Tattoos and More!

I am waiting for my daughter, wandering between the aisles. As I wander, I’m collecting free, but very cool stickers art stickers that some of the tattoo studios offer for my grandchildren. The swag reminds me of the vendors booths at a dog show (that’s a good thing). I happily go on my wandering way. I am checking out a booth and am amazed to see a tattooed young guy, naked and stretched belly down on a table being worked on by two tattoo artists.. As I pass, trying not to stare in surprise, the tattoo artists continue to work on some intricate design on the man’s buttocks. As far as I can tell. But really, I have to wonder how the guy’s going to sit or drive home. Oh well…

This could have ended badly

Finally, my daughter arrives. Her artist is running late, so we get some Jamaican chickpea rotis drinks and wander around more together. I have to admit they’re delicious and an amazing way to fill an empty belly. We wander back through the maze of temporary tattoo parlours. We try not to gawk in awe in the crowd of tattooed and otherwise modified clients as well as tattoo curious.

In a little while, Sydney arrives. Sydney is a beautifully tattooed young artist named who even has tattooed eyelids and (somehow) has gem bedazzled teeth. I stand in awe as I can’t remember ever meeting anyone so tattooed.. Sydney is ready to get to work on my daughter’s tattoo. Minutes later, Sydney is working with lightning speed on a beautiful wild rose on my daughter’s arm. She is done the intricate multi-colored tattoo in about an hour. We’ll come back tomorrow for more fun, adventure and because a bandage needs changing by a conscientious tattoo artist. And I may or may not have lined up an appointment…

My daughter’s beautiful tattoo. Photo Credit: Lynne Fedorick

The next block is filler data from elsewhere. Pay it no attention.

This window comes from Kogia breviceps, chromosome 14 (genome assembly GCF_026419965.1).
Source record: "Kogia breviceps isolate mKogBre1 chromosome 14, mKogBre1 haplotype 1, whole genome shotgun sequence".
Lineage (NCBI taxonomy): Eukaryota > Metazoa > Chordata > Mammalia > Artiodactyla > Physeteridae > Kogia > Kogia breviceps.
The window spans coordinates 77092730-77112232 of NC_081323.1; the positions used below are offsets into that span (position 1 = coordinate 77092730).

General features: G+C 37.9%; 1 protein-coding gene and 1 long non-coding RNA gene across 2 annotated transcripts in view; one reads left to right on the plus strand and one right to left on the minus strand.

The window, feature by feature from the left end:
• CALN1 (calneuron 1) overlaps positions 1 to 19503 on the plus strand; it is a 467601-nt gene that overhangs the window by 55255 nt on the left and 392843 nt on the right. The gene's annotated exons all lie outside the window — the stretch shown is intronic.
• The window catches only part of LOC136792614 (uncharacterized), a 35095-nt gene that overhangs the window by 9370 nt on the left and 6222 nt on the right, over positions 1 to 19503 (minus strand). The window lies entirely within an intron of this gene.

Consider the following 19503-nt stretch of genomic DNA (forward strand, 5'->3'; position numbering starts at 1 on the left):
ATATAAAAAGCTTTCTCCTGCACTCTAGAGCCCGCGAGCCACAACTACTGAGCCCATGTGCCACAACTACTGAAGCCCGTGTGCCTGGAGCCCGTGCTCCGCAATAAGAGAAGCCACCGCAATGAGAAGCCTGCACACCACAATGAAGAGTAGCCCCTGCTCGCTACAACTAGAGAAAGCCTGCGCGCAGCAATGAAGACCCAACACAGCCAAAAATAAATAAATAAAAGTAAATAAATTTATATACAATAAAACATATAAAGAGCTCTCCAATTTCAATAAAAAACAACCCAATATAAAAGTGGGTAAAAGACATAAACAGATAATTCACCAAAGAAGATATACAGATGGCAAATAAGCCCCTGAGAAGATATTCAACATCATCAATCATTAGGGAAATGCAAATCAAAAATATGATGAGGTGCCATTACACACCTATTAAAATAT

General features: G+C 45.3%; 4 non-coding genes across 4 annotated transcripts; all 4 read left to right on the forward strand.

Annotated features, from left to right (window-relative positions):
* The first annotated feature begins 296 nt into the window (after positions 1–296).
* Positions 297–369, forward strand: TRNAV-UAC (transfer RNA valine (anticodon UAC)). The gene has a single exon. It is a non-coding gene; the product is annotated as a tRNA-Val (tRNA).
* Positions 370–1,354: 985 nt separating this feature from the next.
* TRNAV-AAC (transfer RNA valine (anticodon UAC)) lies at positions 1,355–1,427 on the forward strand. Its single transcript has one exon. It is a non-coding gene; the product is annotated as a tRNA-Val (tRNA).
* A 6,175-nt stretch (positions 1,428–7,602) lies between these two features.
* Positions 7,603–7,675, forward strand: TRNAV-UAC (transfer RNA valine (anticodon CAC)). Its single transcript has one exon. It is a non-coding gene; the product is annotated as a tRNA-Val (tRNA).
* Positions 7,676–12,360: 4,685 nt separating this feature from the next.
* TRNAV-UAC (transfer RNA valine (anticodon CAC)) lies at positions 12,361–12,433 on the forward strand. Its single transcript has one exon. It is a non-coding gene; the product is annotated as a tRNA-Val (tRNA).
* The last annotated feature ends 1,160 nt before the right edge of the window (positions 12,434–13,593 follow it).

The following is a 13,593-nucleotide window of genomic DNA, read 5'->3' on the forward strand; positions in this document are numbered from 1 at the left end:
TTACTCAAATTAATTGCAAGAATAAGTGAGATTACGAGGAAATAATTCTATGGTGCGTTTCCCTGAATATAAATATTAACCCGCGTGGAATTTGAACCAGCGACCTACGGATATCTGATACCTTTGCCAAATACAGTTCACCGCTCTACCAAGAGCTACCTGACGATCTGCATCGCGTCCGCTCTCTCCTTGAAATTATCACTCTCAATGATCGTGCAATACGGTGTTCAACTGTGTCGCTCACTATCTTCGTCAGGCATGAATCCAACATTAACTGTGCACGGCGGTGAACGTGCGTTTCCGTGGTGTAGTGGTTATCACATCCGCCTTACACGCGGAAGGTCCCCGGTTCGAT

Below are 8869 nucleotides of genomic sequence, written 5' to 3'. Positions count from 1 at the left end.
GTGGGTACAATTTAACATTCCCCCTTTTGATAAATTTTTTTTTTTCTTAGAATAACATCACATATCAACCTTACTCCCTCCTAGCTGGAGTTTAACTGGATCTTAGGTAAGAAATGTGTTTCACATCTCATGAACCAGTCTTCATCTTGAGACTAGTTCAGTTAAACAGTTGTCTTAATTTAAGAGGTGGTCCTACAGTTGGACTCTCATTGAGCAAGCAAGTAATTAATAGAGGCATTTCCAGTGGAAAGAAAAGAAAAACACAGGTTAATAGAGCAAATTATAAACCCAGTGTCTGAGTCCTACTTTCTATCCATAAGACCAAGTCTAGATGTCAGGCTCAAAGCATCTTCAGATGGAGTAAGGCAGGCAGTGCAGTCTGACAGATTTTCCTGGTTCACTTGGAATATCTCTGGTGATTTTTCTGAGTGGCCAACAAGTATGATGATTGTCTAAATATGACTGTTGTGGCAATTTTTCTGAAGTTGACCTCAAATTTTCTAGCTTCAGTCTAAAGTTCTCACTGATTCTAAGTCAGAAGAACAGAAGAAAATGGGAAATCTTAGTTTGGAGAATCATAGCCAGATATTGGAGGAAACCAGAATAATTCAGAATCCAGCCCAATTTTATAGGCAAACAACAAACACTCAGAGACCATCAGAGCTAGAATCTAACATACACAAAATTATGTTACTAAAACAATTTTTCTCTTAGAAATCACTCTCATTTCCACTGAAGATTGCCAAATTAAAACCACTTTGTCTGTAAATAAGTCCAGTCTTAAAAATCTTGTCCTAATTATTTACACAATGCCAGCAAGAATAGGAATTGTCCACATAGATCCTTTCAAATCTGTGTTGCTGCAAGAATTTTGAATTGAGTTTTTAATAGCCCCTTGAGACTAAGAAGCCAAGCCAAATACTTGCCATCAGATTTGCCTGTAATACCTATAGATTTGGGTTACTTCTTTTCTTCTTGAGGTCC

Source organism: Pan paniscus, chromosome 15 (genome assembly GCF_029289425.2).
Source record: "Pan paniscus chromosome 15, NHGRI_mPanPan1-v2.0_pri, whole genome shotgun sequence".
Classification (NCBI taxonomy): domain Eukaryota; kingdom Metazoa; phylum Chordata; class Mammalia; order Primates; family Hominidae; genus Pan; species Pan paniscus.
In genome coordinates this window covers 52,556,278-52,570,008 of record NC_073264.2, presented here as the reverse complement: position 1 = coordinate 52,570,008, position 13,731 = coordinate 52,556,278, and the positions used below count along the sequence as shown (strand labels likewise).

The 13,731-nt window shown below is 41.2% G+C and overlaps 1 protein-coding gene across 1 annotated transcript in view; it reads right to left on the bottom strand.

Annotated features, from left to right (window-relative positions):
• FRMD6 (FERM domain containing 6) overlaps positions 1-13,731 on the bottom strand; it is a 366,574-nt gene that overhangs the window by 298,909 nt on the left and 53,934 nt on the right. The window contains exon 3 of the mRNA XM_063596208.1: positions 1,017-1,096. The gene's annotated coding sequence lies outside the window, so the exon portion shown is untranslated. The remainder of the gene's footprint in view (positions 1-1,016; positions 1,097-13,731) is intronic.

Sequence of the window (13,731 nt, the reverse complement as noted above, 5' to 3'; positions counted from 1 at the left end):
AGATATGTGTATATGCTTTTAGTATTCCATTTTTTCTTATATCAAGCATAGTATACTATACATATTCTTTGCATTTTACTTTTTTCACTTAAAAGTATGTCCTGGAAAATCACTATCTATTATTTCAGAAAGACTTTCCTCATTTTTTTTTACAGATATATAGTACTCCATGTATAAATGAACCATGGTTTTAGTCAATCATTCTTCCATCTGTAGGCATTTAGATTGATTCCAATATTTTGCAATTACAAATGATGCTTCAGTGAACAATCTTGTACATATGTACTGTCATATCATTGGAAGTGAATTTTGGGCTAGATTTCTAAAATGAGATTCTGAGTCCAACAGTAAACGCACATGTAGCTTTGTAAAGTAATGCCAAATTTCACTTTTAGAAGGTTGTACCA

Blue Nissan Xterra pulling Forest River R-pod 180 travel trailer with Canola field and blue sky in background
Photo Credit- Lynne Fedorick

RV Travel On Canada’s Secondary Highways

Well, I admit it: I’ve been a crappy prairie travel blogger this year. I only hope you’ve been keeping too busy with your own summer adventures to notice. Haha.. Anyway, I want to start this post off by telling you why I love travelling the many secondary highways around Alberta, Saskatchewan and Manitoba. Oops, I almost forgot BC too! The only reason BC gets dicey for RVs when it comes to secondary roads is because of the sometimes steep mountains and too frequent natural disasters. The other Western provinces seem to not suffer as much from fires and floods, although tornados and giant hail storms are very real here. I guess we have to choose our poison when it comes to natural disasters in the West.

Lost Weight

Anyhoo, driving primary highway speeds of 110 kmh are hard on my small but mighty XTerra. Even if the Arfpod is a 3000 lb lightweight that tows very nicely. I keep my trailer weight down by only bringing only what I need . When I travel, I now even pack dehydrated food to allow me to pack more water. RV life is all about prioritizing life. Last year I found out when we travel, packing lots of water is a necessity. I found this out after I ran out and there was no potable water anywhere. So now I bring less stuff and put a lot more water in my freshwater tank.

Cows bathing in a natural, forested lake in Manitoba on a sunny day
Photo Credit: Lynne Fedorick

RV life is all about prioritizing and creating an intentional life. You wind up whittling the extraneous bits off of life until you find something very simple and beautiful beneath it. For me of those extraneous bits was the need to get from A to B as fast as possible. Taking secondary highways lets me meander at speeds of around 90 KMH, which is much easier on my xTerra, Blue. It also allows me to stop to explore and enjoy out of the way places, especially, but not always, those with fenced dog parks for my girls to run.

giant tomahawk on tipi with two dogs and trees in background
Photo Credit: Lynne Fedorick

Meeting People